Huddlestonv. Commonwealth, 2016-SC-673, to be published
Murder. Attempt Murder. Other related crimes. LWOP.
Huddleston shot and killed his estranged girlfriend and her brother. Huddleston claimed extreme emotional disturbance due to the recent break up with his girlfriend caused him to “snap.”
Exclusion of parole eligibility information during the death penalty phase is not required. The Court overruled Perdue v. Commonwealth, 916 S.W.2d 148 (Ky. 1995) which had previously held that parole eligibility information “ha[d] no place in a death penalty hearing.” In this case, the defense wanted to introduce parole eligibility to demonstrate that a term of years could result in a lengthy sentence and was a better option than a death sentence. Noting that the trial court was constrained by Perdue, the Court did not apply is new analysis retroactively to this case. Further, the Court found no prejudice. “We see no reasonable probability that the jury which bypassed [LWOP 25] might have otherwise opted for imprisonment for a term of years with an even earlier parole date.”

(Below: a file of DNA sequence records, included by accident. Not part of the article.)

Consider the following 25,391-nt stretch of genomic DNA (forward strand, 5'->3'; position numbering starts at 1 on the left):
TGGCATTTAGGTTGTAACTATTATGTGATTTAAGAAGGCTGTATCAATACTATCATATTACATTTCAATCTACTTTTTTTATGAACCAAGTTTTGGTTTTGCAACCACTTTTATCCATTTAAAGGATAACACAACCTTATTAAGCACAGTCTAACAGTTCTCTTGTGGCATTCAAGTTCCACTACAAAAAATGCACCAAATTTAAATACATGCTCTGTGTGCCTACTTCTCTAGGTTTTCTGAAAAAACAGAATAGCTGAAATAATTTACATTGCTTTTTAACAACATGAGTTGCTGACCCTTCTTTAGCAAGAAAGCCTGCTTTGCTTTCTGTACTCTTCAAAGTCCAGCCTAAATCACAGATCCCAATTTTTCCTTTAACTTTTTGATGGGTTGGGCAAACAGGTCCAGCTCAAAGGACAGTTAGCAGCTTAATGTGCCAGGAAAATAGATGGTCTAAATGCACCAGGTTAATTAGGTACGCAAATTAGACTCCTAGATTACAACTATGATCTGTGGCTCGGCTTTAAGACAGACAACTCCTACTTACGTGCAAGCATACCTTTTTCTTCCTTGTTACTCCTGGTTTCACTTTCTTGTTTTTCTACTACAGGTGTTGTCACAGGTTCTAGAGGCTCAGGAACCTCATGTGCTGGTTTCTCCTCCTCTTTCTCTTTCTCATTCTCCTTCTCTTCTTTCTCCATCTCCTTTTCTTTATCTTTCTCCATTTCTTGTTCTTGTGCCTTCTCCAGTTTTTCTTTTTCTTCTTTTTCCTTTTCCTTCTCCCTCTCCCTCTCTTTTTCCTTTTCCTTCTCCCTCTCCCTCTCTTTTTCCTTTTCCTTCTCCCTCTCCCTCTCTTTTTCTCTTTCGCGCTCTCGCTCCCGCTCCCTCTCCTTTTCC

Prior acts against the family were properly admitted. Defendant’s prior acts including stabbing the victim, threatening her family, stealing her mom’s cell phone and setting mom’s car on fire. The trial court admitted the evidence listing the possibilities from 404(b)(1) without any explanation or analysis for the relevance of the evidence. The Court took issue with the trial court’s “scattershot approach” and recommended a “precisely targeted explanation” by the court. Despite the trial court’s inadequate analysis, the Court found no error. The Court re-iterated the 3 step analysis for 404(b) issues delineated in Bell v. Commonwealth, 875 S.W.2d 882 (Ky. 1994)
Even though the witness was 3 years old when he witnessed the crime and 6 years old when he testified, the trial court did not err by allowing him to “testify” he saw the shooting and by allowing him to identify the defendant as the shooter. Court discusses KRE 601 analysis noting “age is not determinative of competency.”
Failure to administer oath to child witness was not palpable error. KRE 601 discussion. The child’s testimony was “merely cumulative” to other testimony and consistent with defendant’s admissions. Further, the prejudicial effect of the child’s testimony did not outweigh its probative value.
DISSENT by Cunningham cautioning prosecutors about using a “child of such tender years to solicit evidence which was not that critical to the Commonwealth’s case.”
Contributed by Euva Blandford